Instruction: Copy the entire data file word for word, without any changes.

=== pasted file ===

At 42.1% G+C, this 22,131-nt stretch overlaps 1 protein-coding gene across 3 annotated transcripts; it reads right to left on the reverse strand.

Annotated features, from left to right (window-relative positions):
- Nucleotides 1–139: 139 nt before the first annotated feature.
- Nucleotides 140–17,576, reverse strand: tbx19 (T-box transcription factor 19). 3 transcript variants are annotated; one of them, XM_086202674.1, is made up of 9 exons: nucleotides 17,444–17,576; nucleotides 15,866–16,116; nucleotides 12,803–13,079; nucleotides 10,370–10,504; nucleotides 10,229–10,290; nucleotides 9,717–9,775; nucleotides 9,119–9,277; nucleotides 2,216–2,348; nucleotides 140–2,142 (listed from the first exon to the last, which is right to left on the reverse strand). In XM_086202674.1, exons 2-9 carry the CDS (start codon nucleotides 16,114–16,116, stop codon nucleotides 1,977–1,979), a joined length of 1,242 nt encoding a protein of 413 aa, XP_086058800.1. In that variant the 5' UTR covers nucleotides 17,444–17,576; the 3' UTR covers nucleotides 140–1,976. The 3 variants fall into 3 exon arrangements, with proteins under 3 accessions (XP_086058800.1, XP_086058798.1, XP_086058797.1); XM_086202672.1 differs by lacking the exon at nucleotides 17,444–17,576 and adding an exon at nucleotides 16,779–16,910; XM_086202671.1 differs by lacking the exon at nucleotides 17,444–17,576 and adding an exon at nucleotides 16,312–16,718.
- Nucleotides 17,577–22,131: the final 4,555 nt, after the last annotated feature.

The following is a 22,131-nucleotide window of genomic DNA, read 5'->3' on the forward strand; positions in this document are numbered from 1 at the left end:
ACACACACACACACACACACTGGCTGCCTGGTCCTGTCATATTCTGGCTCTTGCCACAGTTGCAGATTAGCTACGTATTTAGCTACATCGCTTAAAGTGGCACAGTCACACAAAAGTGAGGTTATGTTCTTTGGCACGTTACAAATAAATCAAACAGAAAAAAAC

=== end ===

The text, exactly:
At 42.1% G+C, this 22,131-nt stretch overlaps 1 protein-coding gene across 3 annotated transcripts; it reads right to left on the reverse strand.

Annotated features, from left to right (window-relative positions):
- Nucleotides 1–139: 139 nt before the first annotated feature.
- Nucleotides 140–17,576, reverse strand: tbx19 (T-box transcription factor 19). 3 transcript variants are annotated; one of them, XM_086202674.1, is made up of 9 exons: nucleotides 17,444–17,576; nucleotides 15,866–16,116; nucleotides 12,803–13,079; nucleotides 10,370–10,504; nucleotides 10,229–10,290; nucleotides 9,717–9,775; nucleotides 9,119–9,277; nucleotides 2,216–2,348; nucleotides 140–2,142 (listed from the first exon to the last, which is right to left on the reverse strand). In XM_086202674.1, exons 2-9 carry the CDS (start codon nucleotides 16,114–16,116, stop codon nucleotides 1,977–1,979), a joined length of 1,242 nt encoding a protein of 413 aa, XP_086058800.1. In that variant the 5' UTR covers nucleotides 17,444–17,576; the 3' UTR covers nucleotides 140–1,976. The 3 variants fall into 3 exon arrangements, with proteins under 3 accessions (XP_086058800.1, XP_086058798.1, XP_086058797.1); XM_086202672.1 differs by lacking the exon at nucleotides 17,444–17,576 and adding an exon at nucleotides 16,779–16,910; XM_086202671.1 differs by lacking the exon at nucleotides 17,444–17,576 and adding an exon at nucleotides 16,312–16,718.
- Nucleotides 17,577–22,131: the final 4,555 nt, after the last annotated feature.

The following is a 22,131-nucleotide window of genomic DNA, read 5'->3' on the forward strand; positions in this document are numbered from 1 at the left end:
ACACACACACACACACACACTGGCTGCCTGGTCCTGTCATATTCTGGCTCTTGCCACAGTTGCAGATTAGCTACGTATTTAGCTACATCGCTTAAAGTGGCACAGTCACACAAAAGTGAGGTTATGTTCTTTGGCACGTTACAAATAAATCAAACAGAAAAAAAC